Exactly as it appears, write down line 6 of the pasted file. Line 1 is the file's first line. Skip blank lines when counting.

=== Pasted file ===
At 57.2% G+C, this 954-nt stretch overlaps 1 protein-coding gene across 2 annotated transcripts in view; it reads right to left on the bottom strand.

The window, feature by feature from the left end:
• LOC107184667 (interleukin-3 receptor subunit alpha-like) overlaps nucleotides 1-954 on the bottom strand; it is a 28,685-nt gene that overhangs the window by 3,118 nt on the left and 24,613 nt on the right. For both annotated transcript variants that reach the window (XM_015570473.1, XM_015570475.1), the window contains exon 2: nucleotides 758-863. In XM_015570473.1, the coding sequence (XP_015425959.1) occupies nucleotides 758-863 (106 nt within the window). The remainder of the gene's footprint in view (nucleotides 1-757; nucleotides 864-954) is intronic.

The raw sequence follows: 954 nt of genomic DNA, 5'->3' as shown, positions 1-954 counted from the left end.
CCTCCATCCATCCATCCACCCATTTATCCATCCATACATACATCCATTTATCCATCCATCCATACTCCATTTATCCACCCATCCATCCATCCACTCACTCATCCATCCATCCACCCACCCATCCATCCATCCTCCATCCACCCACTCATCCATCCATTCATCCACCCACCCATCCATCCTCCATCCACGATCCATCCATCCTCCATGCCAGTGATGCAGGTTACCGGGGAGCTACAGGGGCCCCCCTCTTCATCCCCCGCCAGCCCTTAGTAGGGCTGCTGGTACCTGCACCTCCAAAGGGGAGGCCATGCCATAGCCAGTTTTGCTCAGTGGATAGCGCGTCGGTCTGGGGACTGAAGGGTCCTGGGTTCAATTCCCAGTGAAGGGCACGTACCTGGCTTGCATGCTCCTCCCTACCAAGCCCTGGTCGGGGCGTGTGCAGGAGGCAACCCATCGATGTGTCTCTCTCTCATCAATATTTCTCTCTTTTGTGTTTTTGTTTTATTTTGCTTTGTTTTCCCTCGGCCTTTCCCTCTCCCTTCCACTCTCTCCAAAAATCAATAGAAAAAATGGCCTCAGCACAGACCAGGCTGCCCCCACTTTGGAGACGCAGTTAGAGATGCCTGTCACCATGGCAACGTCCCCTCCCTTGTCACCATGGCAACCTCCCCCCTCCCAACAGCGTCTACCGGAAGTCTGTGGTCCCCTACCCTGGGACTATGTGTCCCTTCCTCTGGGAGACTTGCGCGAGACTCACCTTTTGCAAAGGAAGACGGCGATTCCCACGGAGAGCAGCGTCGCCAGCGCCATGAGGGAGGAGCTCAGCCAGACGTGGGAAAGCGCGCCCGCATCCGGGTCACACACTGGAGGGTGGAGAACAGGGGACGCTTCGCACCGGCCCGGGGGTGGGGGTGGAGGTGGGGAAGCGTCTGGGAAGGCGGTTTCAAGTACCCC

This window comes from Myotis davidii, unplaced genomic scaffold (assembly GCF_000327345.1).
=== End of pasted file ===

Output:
This window comes from Myotis davidii, unplaced genomic scaffold (assembly GCF_000327345.1).